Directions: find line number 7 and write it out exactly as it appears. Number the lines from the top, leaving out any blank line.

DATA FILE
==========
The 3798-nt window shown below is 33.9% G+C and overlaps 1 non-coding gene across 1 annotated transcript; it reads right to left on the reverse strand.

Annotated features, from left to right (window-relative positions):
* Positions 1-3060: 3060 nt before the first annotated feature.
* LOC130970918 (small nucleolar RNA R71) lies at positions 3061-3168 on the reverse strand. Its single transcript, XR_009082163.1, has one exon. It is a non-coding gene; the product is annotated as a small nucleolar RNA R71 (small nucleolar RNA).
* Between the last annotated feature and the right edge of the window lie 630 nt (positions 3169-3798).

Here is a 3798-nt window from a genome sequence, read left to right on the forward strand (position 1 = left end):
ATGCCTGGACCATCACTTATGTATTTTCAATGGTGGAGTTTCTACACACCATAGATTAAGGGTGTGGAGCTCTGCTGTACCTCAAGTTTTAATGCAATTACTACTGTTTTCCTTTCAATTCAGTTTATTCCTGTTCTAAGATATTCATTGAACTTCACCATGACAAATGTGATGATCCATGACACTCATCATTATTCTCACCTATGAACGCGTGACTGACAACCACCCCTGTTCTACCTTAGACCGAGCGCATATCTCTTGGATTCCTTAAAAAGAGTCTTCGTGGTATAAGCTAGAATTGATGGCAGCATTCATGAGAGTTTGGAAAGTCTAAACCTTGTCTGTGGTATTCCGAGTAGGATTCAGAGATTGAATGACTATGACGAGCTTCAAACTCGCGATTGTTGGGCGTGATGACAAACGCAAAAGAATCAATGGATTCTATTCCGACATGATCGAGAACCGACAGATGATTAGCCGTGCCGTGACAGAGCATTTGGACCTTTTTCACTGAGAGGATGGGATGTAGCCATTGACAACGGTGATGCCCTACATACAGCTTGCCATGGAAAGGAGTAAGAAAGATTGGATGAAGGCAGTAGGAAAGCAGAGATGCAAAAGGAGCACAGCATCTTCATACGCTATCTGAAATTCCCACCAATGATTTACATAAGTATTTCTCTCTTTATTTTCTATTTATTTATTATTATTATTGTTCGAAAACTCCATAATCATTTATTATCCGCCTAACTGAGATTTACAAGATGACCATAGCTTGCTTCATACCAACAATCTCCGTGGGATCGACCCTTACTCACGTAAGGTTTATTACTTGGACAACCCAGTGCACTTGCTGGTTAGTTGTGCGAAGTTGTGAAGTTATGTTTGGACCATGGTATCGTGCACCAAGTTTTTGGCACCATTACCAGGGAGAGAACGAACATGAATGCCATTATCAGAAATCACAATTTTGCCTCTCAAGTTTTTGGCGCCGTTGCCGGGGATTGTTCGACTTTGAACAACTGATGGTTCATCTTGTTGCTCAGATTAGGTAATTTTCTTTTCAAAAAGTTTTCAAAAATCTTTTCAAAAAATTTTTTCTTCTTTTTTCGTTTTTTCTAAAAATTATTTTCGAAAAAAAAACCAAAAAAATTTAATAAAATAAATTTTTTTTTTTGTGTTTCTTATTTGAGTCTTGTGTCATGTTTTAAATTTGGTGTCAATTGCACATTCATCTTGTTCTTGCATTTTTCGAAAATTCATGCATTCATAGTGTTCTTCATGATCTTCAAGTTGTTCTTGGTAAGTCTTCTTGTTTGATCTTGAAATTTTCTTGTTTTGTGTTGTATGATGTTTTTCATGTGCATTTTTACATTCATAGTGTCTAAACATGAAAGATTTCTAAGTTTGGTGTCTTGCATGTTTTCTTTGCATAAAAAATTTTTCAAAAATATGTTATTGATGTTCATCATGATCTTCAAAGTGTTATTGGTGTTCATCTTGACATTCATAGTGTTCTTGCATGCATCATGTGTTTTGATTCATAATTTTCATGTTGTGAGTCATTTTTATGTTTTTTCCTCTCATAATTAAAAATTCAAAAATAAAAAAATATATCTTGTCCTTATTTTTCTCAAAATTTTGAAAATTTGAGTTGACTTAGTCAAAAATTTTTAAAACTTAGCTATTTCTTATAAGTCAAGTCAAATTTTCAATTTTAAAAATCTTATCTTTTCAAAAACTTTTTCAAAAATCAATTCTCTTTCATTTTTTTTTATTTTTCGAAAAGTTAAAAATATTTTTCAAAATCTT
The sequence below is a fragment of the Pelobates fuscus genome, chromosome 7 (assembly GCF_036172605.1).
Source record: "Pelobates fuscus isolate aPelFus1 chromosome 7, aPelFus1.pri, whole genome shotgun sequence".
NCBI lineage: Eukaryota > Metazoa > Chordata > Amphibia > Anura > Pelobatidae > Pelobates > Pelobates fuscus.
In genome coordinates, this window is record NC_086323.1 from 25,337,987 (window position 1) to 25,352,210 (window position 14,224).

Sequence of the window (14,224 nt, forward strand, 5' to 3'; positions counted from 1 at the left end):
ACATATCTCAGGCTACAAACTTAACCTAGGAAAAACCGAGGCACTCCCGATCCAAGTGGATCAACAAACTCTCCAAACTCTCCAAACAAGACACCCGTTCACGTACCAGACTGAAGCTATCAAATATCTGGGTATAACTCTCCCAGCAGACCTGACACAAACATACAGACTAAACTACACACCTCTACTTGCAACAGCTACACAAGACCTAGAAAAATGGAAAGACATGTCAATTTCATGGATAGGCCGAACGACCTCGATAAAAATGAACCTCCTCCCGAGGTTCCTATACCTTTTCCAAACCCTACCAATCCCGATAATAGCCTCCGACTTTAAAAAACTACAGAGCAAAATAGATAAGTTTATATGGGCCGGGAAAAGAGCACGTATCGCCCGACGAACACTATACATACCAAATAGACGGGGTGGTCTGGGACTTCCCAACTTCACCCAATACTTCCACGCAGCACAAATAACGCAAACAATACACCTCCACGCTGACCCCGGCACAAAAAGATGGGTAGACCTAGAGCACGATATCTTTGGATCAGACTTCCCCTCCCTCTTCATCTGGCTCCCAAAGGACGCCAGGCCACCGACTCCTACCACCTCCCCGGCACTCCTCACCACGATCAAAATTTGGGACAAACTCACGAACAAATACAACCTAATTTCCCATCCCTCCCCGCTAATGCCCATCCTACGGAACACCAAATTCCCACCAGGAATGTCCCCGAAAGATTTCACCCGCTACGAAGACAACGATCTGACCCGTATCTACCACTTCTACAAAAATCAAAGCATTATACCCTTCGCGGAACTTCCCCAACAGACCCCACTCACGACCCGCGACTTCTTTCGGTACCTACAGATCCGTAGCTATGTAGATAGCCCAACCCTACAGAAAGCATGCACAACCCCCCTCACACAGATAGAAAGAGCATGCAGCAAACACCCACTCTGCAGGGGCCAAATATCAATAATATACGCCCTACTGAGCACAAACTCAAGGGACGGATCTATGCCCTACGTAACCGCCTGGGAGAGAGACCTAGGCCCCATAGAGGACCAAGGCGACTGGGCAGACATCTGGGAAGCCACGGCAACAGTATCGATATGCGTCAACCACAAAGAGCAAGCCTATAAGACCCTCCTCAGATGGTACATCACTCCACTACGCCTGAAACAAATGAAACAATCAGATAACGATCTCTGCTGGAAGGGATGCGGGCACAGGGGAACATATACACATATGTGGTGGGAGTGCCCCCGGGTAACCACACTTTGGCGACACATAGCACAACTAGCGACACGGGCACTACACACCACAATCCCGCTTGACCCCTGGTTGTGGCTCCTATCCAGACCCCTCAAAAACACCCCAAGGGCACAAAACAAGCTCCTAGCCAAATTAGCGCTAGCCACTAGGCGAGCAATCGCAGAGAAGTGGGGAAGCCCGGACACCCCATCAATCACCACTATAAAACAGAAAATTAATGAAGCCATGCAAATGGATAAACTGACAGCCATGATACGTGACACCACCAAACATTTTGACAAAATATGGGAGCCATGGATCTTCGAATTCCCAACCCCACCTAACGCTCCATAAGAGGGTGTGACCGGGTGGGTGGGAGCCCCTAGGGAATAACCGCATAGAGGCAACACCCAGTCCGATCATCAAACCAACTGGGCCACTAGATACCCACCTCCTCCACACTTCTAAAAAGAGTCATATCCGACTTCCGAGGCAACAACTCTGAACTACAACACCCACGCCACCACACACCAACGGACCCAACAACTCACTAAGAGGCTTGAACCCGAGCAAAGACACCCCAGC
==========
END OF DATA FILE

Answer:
ATGCCTGGACCATCACTTATGTATTTTCAATGGTGGAGTTTCTACACACCATAGATTAAGGGTGTGGAGCTCTGCTGTACCTCAAGTTTTAATGCAATTACTACTGTTTTCCTTTCAATTCAGTTTATTCCTGTTCTAAGATATTCATTGAACTTCACCATGACAAATGTGATGATCCATGACACTCATCATTATTCTCACCTATGAACGCGTGACTGACAACCACCCCTGTTCTACCTTAGACCGAGCGCATATCTCTTGGATTCCTTAAAAAGAGTCTTCGTGGTATAAGCTAGAATTGATGGCAGCATTCATGAGAGTTTGGAAAGTCTAAACCTTGTCTGTGGTATTCCGAGTAGGATTCAGAGATTGAATGACTATGACGAGCTTCAAACTCGCGATTGTTGGGCGTGATGACAAACGCAAAAGAATCAATGGATTCTATTCCGACATGATCGAGAACCGACAGATGATTAGCCGTGCCGTGACAGAGCATTTGGACCTTTTTCACTGAGAGGATGGGATGTAGCCATTGACAACGGTGATGCCCTACATACAGCTTGCCATGGAAAGGAGTAAGAAAGATTGGATGAAGGCAGTAGGAAAGCAGAGATGCAAAAGGAGCACAGCATCTTCATACGCTATCTGAAATTCCCACCAATGATTTACATAAGTATTTCTCTCTTTATTTTCTATTTATTTATTATTATTATTGTTCGAAAACTCCATAATCATTTATTATCCGCCTAACTGAGATTTACAAGATGACCATAGCTTGCTTCATACCAACAATCTCCGTGGGATCGACCCTTACTCACGTAAGGTTTATTACTTGGACAACCCAGTGCACTTGCTGGTTAGTTGTGCGAAGTTGTGAAGTTATGTTTGGACCATGGTATCGTGCACCAAGTTTTTGGCACCATTACCAGGGAGAGAACGAACATGAATGCCATTATCAGAAATCACAATTTTGCCTCTCAAGTTTTTGGCGCCGTTGCCGGGGATTGTTCGACTTTGAACAACTGATGGTTCATCTTGTTGCTCAGATTAGGTAATTTTCTTTTCAAAAAGTTTTCAAAAATCTTTTCAAAAAATTTTTTCTTCTTTTTTCGTTTTTTCTAAAAATTATTTTCGAAAAAAAAACCAAAAAAATTTAATAAAATAAATTTTTTTTTTTGTGTTTCTTATTTGAGTCTTGTGTCATGTTTTAAATTTGGTGTCAATTGCACATTCATCTTGTTCTTGCATTTTTCGAAAATTCATGCATTCATAGTGTTCTTCATGATCTTCAAGTTGTTCTTGGTAAGTCTTCTTGTTTGATCTTGAAATTTTCTTGTTTTGTGTTGTATGATGTTTTTCATGTGCATTTTTACATTCATAGTGTCTAAACATGAAAGATTTCTAAGTTTGGTGTCTTGCATGTTTTCTTTGCATAAAAAATTTTTCAAAAATATGTTATTGATGTTCATCATGATCTTCAAAGTGTTATTGGTGTTCATCTTGACATTCATAGTGTTCTTGCATGCATCATGTGTTTTGATTCATAATTTTCATGTTGTGAGTCATTTTTATGTTTTTTCCTCTCATAATTAAAAATTCAAAAATAAAAAAATATATCTTGTCCTTATTTTTCTCAAAATTTTGAAAATTTGAGTTGACTTAGTCAAAAATTTTTAAAACTTAGCTATTTCTTATAAGTCAAGTCAAATTTTCAATTTTAAAAATCTTATCTTTTCAAAAACTTTTTCAAAAATCAATTCTCTTTCATTTTTTTTTATTTTTCGAAAAGTTAAAAATATTTTTCAAAATCTT